The morning-after pill’s been framed, it seems. Federally approved labels on all morning-after pills, such as Plan B One-Step, Ella, NextChoice and other generic versions of emergency contraception, say the medications may work by preventing fertilized eggs from implanting in a woman’s uterus. But the science suggests that’s not true.
It’s the implantation claim that has anti-abortion activists and religious groups riled up about emergency contraception and about the Obama administration’s health care law, which requires insurers, including those that cover employees of Catholic institutions, to pay for the morning-after pill (along with other birth control). If you believe that a fertilized egg is a person, then it follows that a pill that prevents the implantation of the egg would be akin to abortion.
But in a revealing article published on Wednesday in the New York Times, reporter Pam Belluck lays out what the science really shows about how emergency contraception works and explains the history of how the notion that it blocks implantation ended up on drug labels and stuck.
In short, how the pills work: by delaying ovulation — the release of eggs from the ovaries, which occurs before fertilization — to keep sperm from reaching the egg. Depending on the pill, emergecny contraception may also work by thickening cervical mucus so sperm have trouble getting around. So, the pills block fertilization from happening in the first place.
The story of how the implantation myth got started is more complicated: apparently, the Food and Drug Administration (FDA) felt obliged to mention the possibility that emergency contraception could thwart implantation of a fertilized egg — even though there was no scientific evidence of that fact — on the label, back in 1999 when the first morning-after pill, Plan B, was approved. What was the agency’s hunch based on? According to Belluck, it was partly “wishful thinking” and partly the fact that daily birth control pills, some of which contain progesterone, Plan B’s active ingredient, may alter the lining of the uterus, which is where a fertilized egg would implant. Never mind that such alterations haven’t been proven to prevent implantation or that morning-after pills don’t actually trigger such changes anyway.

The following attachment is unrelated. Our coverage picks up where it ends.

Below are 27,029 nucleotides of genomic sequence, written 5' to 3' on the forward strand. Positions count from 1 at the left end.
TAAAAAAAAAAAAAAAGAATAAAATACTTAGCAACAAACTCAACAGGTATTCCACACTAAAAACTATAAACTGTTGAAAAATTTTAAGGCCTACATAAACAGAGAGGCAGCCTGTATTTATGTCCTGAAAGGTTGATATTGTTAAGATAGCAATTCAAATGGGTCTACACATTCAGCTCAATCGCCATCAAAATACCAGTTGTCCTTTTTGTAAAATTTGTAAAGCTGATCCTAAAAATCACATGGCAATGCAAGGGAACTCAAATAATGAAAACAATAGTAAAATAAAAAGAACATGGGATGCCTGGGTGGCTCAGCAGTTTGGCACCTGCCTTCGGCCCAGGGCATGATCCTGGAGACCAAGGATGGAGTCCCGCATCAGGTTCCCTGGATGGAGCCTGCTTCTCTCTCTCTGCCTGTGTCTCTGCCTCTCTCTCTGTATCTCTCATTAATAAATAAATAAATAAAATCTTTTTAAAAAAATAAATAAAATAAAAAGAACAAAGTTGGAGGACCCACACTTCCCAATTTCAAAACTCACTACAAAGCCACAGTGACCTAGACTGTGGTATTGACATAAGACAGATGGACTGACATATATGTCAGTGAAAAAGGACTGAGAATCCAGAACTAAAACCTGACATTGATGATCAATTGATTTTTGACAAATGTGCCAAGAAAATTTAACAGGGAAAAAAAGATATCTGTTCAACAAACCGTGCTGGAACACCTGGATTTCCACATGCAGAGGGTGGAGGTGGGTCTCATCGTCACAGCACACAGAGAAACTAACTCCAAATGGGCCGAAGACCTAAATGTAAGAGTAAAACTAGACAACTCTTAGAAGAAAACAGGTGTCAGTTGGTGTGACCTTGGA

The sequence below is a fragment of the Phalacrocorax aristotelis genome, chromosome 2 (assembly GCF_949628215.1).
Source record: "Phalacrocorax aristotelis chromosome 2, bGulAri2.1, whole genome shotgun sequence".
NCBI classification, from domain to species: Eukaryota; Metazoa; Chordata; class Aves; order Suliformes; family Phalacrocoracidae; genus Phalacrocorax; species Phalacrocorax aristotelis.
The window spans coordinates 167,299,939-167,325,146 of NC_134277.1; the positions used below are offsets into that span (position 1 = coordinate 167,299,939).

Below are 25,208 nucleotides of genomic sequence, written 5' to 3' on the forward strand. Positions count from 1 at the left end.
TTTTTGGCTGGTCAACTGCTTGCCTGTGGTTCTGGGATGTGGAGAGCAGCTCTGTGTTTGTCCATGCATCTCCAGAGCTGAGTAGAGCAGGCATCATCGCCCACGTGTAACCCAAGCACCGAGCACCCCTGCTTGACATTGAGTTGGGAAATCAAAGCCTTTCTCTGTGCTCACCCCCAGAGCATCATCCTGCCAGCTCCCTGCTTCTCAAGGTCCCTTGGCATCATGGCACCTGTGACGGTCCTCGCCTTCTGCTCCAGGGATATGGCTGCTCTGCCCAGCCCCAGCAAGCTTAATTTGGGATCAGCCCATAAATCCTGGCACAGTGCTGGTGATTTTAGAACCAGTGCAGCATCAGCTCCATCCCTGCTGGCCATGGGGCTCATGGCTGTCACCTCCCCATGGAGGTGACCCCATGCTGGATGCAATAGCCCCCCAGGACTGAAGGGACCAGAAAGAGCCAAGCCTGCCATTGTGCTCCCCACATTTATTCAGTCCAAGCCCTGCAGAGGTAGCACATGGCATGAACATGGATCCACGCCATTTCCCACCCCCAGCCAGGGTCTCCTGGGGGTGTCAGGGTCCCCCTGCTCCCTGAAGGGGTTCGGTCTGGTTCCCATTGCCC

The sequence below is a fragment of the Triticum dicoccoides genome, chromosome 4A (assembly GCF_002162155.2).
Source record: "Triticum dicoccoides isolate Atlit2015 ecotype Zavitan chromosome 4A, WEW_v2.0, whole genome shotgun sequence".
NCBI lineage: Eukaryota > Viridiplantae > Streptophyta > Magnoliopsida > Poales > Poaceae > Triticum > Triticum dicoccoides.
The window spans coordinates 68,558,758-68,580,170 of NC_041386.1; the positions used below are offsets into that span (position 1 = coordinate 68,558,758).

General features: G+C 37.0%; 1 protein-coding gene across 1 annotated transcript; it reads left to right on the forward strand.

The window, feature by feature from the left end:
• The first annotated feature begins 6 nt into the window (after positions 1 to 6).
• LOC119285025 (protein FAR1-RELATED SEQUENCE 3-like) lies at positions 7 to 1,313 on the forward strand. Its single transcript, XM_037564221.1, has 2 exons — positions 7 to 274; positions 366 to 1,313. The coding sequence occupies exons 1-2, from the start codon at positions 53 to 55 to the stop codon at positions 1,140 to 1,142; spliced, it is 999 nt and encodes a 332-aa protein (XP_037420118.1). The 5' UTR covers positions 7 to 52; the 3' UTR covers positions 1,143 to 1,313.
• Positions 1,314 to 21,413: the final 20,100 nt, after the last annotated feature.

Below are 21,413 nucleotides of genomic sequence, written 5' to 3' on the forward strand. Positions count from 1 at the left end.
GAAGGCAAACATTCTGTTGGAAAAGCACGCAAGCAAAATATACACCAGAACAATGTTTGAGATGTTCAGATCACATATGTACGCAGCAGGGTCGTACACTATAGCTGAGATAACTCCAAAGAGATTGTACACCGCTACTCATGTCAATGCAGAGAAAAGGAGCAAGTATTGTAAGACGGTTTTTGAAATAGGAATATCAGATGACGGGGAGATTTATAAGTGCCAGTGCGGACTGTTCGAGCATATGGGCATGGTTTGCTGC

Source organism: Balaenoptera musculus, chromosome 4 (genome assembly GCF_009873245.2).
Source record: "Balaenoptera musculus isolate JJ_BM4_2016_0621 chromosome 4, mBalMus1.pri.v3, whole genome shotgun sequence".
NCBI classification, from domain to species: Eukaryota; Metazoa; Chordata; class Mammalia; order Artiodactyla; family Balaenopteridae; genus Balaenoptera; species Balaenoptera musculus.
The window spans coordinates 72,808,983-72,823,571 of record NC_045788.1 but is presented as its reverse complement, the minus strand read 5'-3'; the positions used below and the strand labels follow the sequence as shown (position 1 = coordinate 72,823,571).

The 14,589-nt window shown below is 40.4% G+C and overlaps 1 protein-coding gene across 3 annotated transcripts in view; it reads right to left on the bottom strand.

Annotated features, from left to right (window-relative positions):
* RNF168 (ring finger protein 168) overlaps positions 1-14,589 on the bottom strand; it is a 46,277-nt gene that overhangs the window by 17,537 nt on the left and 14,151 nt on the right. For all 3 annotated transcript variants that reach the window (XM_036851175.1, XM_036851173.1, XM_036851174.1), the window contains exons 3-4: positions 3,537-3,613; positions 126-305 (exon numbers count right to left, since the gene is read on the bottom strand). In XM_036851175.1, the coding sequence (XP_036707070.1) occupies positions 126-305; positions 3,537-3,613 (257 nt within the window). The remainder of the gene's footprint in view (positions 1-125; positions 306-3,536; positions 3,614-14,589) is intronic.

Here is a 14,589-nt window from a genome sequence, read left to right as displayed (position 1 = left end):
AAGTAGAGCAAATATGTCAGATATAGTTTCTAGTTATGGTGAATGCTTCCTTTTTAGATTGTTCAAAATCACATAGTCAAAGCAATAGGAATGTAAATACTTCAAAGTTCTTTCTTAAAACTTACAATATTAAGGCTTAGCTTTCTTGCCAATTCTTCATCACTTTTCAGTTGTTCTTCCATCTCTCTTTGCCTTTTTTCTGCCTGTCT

Over the years, as evidence mounted that the morning-after pill didn’t interfere with implantation, the makers of Plan B, which is now sold as Plan B One-Step, repeatedly asked the FDA to delete that language from the label. The FDA repeatedly declined. Citing confidentiality, FDA officials wouldn’t tell Belluck why.
Recent studies cited by the Times show that when women are given Plan B before ovulation, they don’t get pregnant. When they take the drug after ovulating, they become pregnant at the same rate as they would not taking the drug. Another study found that adding Plan B in a dish with fertilized eggs didn’t prevent the eggs from attaching to uterine lining cells. The data on Ella are thinner because Ella is a lot newer — approved in 2010 — but they fall right in line with the findings on Plan B.
Tellingly, as Belluck reports:
European medical authorities have not mentioned an effect on implantation on Ella’s label, and after months of scrutiny, Ella was approved for sale in overwhelmingly Catholic Italy, where laws would have barred it if it could be considered to induce abortion, said Erin Gainer, chief executive of Ella’s manufacturer, Paris-based HRA Pharma.
But despite the evidence, the abortion opponents interviewed by the Times remained unconvinced, showing once again that when it comes to politics, dogma and truth just don’t mix.
Read the full New York Times story here.